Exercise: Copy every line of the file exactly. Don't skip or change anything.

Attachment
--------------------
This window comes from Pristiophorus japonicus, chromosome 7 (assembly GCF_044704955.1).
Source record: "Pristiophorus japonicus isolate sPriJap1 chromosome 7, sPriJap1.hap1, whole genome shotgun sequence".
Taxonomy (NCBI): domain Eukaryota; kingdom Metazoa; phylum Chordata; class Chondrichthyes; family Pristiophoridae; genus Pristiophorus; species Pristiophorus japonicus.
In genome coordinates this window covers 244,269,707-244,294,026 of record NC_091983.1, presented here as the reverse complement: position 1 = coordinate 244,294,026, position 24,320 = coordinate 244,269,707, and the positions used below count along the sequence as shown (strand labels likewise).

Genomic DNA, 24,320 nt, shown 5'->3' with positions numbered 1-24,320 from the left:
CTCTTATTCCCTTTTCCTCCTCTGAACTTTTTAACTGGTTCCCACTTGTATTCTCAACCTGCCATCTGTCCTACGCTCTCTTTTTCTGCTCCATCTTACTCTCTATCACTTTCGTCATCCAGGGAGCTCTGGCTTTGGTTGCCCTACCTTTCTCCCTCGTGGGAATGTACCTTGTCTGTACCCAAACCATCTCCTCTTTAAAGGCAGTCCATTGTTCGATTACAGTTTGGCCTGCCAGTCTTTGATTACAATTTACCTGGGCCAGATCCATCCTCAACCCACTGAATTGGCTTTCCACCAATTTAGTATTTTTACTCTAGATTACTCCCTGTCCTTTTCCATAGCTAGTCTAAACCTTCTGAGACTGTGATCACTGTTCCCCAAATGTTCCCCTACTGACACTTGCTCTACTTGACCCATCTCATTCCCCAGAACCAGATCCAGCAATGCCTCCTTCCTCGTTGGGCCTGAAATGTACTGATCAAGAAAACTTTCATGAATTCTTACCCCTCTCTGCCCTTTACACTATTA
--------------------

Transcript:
This window comes from Pristiophorus japonicus, chromosome 7 (assembly GCF_044704955.1).
Source record: "Pristiophorus japonicus isolate sPriJap1 chromosome 7, sPriJap1.hap1, whole genome shotgun sequence".
Taxonomy (NCBI): domain Eukaryota; kingdom Metazoa; phylum Chordata; class Chondrichthyes; family Pristiophoridae; genus Pristiophorus; species Pristiophorus japonicus.
In genome coordinates this window covers 244,269,707-244,294,026 of record NC_091983.1, presented here as the reverse complement: position 1 = coordinate 244,294,026, position 24,320 = coordinate 244,269,707, and the positions used below count along the sequence as shown (strand labels likewise).

Genomic DNA, 24,320 nt, shown 5'->3' with positions numbered 1-24,320 from the left:
CTCTTATTCCCTTTTCCTCCTCTGAACTTTTTAACTGGTTCCCACTTGTATTCTCAACCTGCCATCTGTCCTACGCTCTCTTTTTCTGCTCCATCTTACTCTCTATCACTTTCGTCATCCAGGGAGCTCTGGCTTTGGTTGCCCTACCTTTCTCCCTCGTGGGAATGTACCTTGTCTGTACCCAAACCATCTCCTCTTTAAAGGCAGTCCATTGTTCGATTACAGTTTGGCCTGCCAGTCTTTGATTACAATTTACCTGGGCCAGATCCATCCTCAACCCACTGAATTGGCTTTCCACCAATTTAGTATTTTTACTCTAGATTACTCCCTGTCCTTTTCCATAGCTAGTCTAAACCTTCTGAGACTGTGATCACTGTTCCCCAAATGTTCCCCTACTGACACTTGCTCTACTTGACCCATCTCATTCCCCAGAACCAGATCCAGCAATGCCTCCTTCCTCGTTGGGCCTGAAATGTACTGATCAAGAAAACTTTCATGAATTCTTACCCCTCTCTGCCCTTTACACTATTA